care

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CARE

(Cooperative for Assistance and Relief Everywhere), nonprofit, nonsectarian federation of agencies devoted to channeling relief and self-help materials to needy people in foreign countries. Organized in the United States (1945) to help war-ravaged Europe, CARE soon expanded its program to include developing nations in Asia, Africa, and Latin America. Famous for its "CARE packages" of food and other necessities, CARE in now also involved in population, health care, land management, and small economic activity. It is now an international organization with 10 member countries and headquarters in Brussels.

care

  1. the work involved in supporting people who, because of physical frailty chronic illness or other forms of incapacity and disability, are incapable of leading an autonomous existence.
  2. other kinds of carework, e.g. in child-rearing (see CHILD CARE) and DOMESTIC LABOUR. This should be distinguished from care in sense 1.
Care in sense 1 operates over a wide range of social relations. A clear dividing line can be drawn between formal and informal care (see Abrams, 1978) as it exists in contemporary industrial societies. Formal care refers to services provided by agents of organization (statutory, voluntary and/or private) to people within clearly defined categories of need. Informal care is personally directed towards certain people who have a social relationship with their carer - usually a family member, and most often a spouse (Parker, 1993), or female relative.

Feminist sociologists (see also FEMINISM) have had a major impact on the understanding of care and caring relationships. They have argued that caring is ‘a gendered concept’ and that women constitute the majority of carers both informally, in the private sphere, and as low-paid care workers (‘care assistants’) in the formal sector (Finch and Groves, 1982; Ungerson, 1987; Lewis and Meredith, 1988). Studies of caring have examined the complex reasons why women care and the particular problems and difficulties they face. Social policies involving decarceration and COMMUNITY CARE, the decline of neighbour-hood and COMMUNITY associated with increasing SOCIAL (and geographical) MOBILITY, have placed an increasing burden on individual women carers. There is some evidence that women are reluctant to enter caring relationships with female relatives but lack viable alternatives (Cotterill, 1994). Recent research using data from the 1980 British General Household Survey has also pointed to the significant contribution made by male carers, particularly men who care for their wives (Arber and Gilbert, 1989).

care, custody, and control

Describes a standard exclusion in liability insurance policies. Under this exclusion, the liability insurance does not apply to damage to property in the care or custody of the insured, or to damage to property over which the insured is for any purpose exercising physical control.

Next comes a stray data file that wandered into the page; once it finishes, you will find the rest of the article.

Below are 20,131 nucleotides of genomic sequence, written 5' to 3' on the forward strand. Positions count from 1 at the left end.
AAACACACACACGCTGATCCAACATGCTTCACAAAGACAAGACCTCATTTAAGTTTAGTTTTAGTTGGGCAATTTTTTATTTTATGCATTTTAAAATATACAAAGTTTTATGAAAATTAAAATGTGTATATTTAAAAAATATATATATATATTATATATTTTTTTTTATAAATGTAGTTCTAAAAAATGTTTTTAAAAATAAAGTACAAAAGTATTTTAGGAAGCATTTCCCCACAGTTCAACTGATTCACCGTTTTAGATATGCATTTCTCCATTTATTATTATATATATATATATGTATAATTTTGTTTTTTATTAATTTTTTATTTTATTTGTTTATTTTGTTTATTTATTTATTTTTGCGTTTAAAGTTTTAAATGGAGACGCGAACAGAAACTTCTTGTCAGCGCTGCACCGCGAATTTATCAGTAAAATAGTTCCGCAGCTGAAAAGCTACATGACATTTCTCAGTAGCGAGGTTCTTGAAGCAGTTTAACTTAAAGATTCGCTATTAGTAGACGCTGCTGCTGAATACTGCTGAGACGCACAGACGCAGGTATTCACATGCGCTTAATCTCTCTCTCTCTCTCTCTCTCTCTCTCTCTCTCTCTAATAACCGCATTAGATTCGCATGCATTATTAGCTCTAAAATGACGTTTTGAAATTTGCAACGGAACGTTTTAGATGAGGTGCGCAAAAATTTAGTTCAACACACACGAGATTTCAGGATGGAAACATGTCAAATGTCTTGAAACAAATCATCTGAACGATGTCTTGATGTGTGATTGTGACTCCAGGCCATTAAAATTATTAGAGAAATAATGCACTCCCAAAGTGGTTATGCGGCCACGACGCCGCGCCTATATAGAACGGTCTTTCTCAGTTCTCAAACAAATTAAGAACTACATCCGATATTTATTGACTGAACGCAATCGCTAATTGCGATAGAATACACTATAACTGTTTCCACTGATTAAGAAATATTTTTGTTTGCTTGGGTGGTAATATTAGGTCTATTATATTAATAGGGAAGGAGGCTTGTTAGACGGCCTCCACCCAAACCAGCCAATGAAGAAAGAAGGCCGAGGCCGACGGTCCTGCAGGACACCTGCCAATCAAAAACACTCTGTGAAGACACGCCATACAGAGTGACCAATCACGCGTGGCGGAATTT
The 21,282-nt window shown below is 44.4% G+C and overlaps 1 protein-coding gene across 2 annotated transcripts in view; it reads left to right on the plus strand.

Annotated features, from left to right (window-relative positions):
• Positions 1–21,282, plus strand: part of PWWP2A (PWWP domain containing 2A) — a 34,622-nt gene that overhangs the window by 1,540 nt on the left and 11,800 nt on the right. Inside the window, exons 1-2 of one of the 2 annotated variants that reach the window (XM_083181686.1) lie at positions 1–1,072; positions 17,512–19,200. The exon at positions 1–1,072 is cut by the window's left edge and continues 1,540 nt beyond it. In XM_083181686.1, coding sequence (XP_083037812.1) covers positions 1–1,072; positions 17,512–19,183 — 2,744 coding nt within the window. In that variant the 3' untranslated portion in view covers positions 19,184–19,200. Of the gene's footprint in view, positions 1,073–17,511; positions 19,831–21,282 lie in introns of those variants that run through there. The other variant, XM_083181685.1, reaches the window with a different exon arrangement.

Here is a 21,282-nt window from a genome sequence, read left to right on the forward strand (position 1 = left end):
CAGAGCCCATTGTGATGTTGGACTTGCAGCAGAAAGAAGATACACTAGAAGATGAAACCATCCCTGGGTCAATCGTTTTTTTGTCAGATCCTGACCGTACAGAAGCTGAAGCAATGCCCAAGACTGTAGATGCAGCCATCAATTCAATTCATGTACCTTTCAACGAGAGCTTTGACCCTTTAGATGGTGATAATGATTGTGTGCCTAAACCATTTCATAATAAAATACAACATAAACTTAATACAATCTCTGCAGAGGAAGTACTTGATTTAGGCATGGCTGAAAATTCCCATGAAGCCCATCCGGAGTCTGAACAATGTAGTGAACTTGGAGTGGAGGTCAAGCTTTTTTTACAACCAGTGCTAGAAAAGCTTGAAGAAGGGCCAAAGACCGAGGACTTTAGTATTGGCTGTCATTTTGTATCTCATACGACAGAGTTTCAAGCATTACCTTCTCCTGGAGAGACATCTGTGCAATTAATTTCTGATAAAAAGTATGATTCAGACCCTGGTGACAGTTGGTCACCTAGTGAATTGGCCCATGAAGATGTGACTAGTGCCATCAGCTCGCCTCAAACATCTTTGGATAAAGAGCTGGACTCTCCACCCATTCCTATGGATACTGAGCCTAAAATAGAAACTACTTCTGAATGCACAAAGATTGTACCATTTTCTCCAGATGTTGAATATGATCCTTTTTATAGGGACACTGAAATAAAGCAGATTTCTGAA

CARE

agency devoted to channeling relief to needy people abroad. [Am. Hist.: NCE, 456]

care

in (or into) care Social welfare made the legal responsibility of a local authority by order of a court
References in periodicals archive ?
The District Pastor, Isaac Koda Plange, said taking care of the environment should be everyone's responsibility, and as a major stakeholder, the church would seriously take part in the monthly clean-up exercises and ensure that their various congregations abide and encourage the best environmental care practices.
Mr Lelatisitswe implored Corpus Christi members to understand that their bodies were a temple of God, therefore taking care of their physically well-being was a godly undertaking.
He said the Holy Quran had special directions of taking care of the orphans and giving them honour and dignity.
How is Spears taking care of her mind, body and soul?
In an Instagram post, Barretto thanked her aunt for taking care of her since birth and for loving her and her siblings.
She dedicated her life to taking care of others, but she was the happiest when she was taking care of her family.
Shortly after, the "Cat Man of Aleppo" has become a famous figure in Aleppo as the number of cats he was taking care of increased rapidly.
Summary: Hyderabad (Telangana) [India], Oct 08 (ANI): In a heartwarming gesture, a team of police constables was seen taking care of a six-month-old baby boy while his mother was appearing for exam here.
During his visit to the Ruth Pfau-CHK burns ward, the minister inquired after the health of the child from the staff taking care of him.
Abdul Latif Bin Rashid Al Zayani expressed appreciation to King Salman and the Saudi government for taking care of pilgrims.
de Roeck is a career hotelier and Taking Care of Business was inspired by a real, yet mysterious episode that took place at a restaurant in Nice.
Speaking on the occasion, Rasheed said that Al-Khidmat is serving the humanity by taking care of orphans, adding that this is the responsibility of the government which is being tendered by Al-Khidmat.